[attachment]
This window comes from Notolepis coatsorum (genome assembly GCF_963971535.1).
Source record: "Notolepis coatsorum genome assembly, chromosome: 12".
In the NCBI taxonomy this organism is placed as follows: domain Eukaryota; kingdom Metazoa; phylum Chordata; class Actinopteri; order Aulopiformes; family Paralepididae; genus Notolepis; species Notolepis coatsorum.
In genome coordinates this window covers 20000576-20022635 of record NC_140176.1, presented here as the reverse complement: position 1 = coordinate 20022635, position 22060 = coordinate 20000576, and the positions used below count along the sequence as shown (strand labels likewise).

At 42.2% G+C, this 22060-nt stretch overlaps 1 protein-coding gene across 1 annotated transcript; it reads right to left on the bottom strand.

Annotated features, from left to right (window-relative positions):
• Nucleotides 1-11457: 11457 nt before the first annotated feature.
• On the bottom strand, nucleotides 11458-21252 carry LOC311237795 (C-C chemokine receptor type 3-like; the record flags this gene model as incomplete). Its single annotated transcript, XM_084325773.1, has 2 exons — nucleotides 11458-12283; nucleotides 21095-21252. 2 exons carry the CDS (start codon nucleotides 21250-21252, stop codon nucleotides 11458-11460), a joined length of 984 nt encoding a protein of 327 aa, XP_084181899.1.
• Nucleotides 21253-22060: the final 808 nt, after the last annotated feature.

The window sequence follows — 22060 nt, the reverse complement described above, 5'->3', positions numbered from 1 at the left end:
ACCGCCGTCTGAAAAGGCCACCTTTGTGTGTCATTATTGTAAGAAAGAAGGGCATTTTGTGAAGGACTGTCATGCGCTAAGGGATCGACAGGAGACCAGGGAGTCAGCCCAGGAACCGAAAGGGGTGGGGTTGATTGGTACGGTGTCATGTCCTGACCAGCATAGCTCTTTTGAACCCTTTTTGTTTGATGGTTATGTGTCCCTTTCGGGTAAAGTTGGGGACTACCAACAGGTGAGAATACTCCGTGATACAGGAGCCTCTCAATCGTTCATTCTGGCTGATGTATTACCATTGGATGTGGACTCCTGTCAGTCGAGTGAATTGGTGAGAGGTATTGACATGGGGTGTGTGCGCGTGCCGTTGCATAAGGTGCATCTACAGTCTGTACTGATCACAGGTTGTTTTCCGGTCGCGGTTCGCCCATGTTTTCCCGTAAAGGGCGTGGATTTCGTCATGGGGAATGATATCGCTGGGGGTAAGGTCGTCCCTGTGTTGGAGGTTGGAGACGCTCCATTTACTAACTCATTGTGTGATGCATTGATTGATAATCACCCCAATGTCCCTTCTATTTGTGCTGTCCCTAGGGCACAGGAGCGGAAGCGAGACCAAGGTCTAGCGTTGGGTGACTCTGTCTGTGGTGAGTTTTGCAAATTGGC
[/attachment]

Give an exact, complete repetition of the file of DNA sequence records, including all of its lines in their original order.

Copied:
This window comes from Notolepis coatsorum (genome assembly GCF_963971535.1).
Source record: "Notolepis coatsorum genome assembly, chromosome: 12".
In the NCBI taxonomy this organism is placed as follows: domain Eukaryota; kingdom Metazoa; phylum Chordata; class Actinopteri; order Aulopiformes; family Paralepididae; genus Notolepis; species Notolepis coatsorum.
In genome coordinates this window covers 20000576-20022635 of record NC_140176.1, presented here as the reverse complement: position 1 = coordinate 20022635, position 22060 = coordinate 20000576, and the positions used below count along the sequence as shown (strand labels likewise).

At 42.2% G+C, this 22060-nt stretch overlaps 1 protein-coding gene across 1 annotated transcript; it reads right to left on the bottom strand.

Annotated features, from left to right (window-relative positions):
• Nucleotides 1-11457: 11457 nt before the first annotated feature.
• On the bottom strand, nucleotides 11458-21252 carry LOC311237795 (C-C chemokine receptor type 3-like; the record flags this gene model as incomplete). Its single annotated transcript, XM_084325773.1, has 2 exons — nucleotides 11458-12283; nucleotides 21095-21252. 2 exons carry the CDS (start codon nucleotides 21250-21252, stop codon nucleotides 11458-11460), a joined length of 984 nt encoding a protein of 327 aa, XP_084181899.1.
• Nucleotides 21253-22060: the final 808 nt, after the last annotated feature.

The window sequence follows — 22060 nt, the reverse complement described above, 5'->3', positions numbered from 1 at the left end:
ACCGCCGTCTGAAAAGGCCACCTTTGTGTGTCATTATTGTAAGAAAGAAGGGCATTTTGTGAAGGACTGTCATGCGCTAAGGGATCGACAGGAGACCAGGGAGTCAGCCCAGGAACCGAAAGGGGTGGGGTTGATTGGTACGGTGTCATGTCCTGACCAGCATAGCTCTTTTGAACCCTTTTTGTTTGATGGTTATGTGTCCCTTTCGGGTAAAGTTGGGGACTACCAACAGGTGAGAATACTCCGTGATACAGGAGCCTCTCAATCGTTCATTCTGGCTGATGTATTACCATTGGATGTGGACTCCTGTCAGTCGAGTGAATTGGTGAGAGGTATTGACATGGGGTGTGTGCGCGTGCCGTTGCATAAGGTGCATCTACAGTCTGTACTGATCACAGGTTGTTTTCCGGTCGCGGTTCGCCCATGTTTTCCCGTAAAGGGCGTGGATTTCGTCATGGGGAATGATATCGCTGGGGGTAAGGTCGTCCCTGTGTTGGAGGTTGGAGACGCTCCATTTACTAACTCATTGTGTGATGCATTGATTGATAATCACCCCAATGTCCCTTCTATTTGTGCTGTCCCTAGGGCACAGGAGCGGAAGCGAGACCAAGGTCTAGCGTTGGGTGACTCTGTCTGTGGTGAGTTTTGCAAATTGGC